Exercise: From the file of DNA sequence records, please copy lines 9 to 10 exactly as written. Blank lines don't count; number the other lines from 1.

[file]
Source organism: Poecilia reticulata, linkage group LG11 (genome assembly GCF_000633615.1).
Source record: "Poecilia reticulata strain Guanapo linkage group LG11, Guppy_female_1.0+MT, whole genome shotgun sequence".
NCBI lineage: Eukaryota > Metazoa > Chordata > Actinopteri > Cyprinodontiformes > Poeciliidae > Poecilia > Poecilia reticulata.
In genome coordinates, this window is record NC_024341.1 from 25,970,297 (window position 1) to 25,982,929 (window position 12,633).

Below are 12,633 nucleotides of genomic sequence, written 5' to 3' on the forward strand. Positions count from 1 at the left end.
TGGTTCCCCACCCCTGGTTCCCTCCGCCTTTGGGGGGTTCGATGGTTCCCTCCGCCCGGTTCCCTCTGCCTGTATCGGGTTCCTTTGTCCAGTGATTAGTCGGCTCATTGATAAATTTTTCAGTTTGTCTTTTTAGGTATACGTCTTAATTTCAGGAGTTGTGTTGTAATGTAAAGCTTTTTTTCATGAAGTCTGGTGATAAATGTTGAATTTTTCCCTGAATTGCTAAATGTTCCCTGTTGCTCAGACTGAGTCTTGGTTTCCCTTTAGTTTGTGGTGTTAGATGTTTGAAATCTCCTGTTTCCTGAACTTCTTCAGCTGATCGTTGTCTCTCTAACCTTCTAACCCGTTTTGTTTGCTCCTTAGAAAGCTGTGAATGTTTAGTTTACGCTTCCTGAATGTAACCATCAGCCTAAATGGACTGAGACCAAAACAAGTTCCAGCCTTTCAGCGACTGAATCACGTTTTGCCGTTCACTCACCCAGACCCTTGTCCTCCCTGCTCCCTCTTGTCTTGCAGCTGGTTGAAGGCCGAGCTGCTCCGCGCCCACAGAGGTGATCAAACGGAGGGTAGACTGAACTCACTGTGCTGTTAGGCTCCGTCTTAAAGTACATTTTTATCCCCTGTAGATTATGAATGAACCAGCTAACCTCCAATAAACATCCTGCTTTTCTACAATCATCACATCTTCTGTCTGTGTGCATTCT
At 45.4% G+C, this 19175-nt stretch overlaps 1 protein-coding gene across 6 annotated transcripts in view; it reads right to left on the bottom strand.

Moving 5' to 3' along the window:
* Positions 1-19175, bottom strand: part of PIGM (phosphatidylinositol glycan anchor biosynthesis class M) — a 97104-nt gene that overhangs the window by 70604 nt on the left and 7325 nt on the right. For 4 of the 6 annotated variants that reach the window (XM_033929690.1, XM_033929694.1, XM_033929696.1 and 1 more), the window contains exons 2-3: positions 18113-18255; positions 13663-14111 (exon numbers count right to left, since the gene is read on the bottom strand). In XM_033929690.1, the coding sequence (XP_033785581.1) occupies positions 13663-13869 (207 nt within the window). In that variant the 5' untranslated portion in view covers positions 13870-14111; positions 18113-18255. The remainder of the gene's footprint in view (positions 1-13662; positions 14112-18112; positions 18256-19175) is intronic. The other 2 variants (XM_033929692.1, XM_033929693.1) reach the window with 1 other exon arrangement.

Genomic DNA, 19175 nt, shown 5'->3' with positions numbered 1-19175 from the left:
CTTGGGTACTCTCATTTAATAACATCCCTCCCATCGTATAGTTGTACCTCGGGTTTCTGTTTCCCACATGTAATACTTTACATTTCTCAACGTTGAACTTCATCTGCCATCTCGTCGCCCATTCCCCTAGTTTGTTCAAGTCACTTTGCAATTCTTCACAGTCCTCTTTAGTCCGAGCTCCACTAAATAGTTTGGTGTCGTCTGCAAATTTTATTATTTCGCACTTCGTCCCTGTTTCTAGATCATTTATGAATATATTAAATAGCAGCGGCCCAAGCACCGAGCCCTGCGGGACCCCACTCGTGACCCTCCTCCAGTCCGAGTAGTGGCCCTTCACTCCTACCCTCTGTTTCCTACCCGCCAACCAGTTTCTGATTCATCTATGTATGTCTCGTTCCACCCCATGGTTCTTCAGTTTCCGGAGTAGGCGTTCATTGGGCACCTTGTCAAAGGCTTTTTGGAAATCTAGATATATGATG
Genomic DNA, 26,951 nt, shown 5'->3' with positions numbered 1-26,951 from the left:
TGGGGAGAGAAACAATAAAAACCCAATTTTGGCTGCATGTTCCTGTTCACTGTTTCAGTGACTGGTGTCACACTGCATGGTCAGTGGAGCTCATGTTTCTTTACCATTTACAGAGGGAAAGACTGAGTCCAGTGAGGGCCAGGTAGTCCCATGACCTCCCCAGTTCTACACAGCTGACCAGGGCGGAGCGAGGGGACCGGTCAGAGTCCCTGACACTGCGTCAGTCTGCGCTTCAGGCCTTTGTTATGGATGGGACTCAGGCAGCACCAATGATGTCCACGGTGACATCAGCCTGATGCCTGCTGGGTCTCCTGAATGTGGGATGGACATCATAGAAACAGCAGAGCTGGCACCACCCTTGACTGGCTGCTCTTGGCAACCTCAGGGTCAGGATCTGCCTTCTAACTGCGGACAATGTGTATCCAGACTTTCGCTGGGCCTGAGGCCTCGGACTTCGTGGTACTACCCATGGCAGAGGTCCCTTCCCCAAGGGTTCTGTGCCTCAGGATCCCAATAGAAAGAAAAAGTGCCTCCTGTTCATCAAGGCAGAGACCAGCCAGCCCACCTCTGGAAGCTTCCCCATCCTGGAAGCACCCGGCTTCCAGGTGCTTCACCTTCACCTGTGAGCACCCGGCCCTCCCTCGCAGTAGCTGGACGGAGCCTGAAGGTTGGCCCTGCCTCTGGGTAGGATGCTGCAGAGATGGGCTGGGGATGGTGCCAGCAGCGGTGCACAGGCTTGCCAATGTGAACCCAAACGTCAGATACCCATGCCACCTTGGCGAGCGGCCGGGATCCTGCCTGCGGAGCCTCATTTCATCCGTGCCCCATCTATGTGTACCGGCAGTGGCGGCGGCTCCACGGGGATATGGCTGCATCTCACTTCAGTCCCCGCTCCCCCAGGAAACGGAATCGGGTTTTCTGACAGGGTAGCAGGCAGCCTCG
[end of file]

* Positions 1-19175, bottom strand: part of PIGM (phosphatidylinositol glycan anchor biosynthesis class M) — a 97104-nt gene that overhangs the window by 70604 nt on the left and 7325 nt on the right. For 4 of the 6 annotated variants that reach the window (XM_033929690.1, XM_033929694.1, XM_033929696.1 and 1 more), the window contains exons 2-3: positions 18113-18255; positions 13663-14111 (exon numbers count right to left, since the gene is read on the bottom strand). In XM_033929690.1, the coding sequence (XP_033785581.1) occupies positions 13663-13869 (207 nt within the window). In that variant the 5' untranslated portion in view covers positions 13870-14111; positions 18113-18255. The remainder of the gene's footprint in view (positions 1-13662; positions 14112-18112; positions 18256-19175) is intronic. The other 2 variants (XM_033929692.1, XM_033929693.1) reach the window with 1 other exon arrangement.

Genomic DNA, 19175 nt, shown 5'->3' with positions numbered 1-19175 from the left: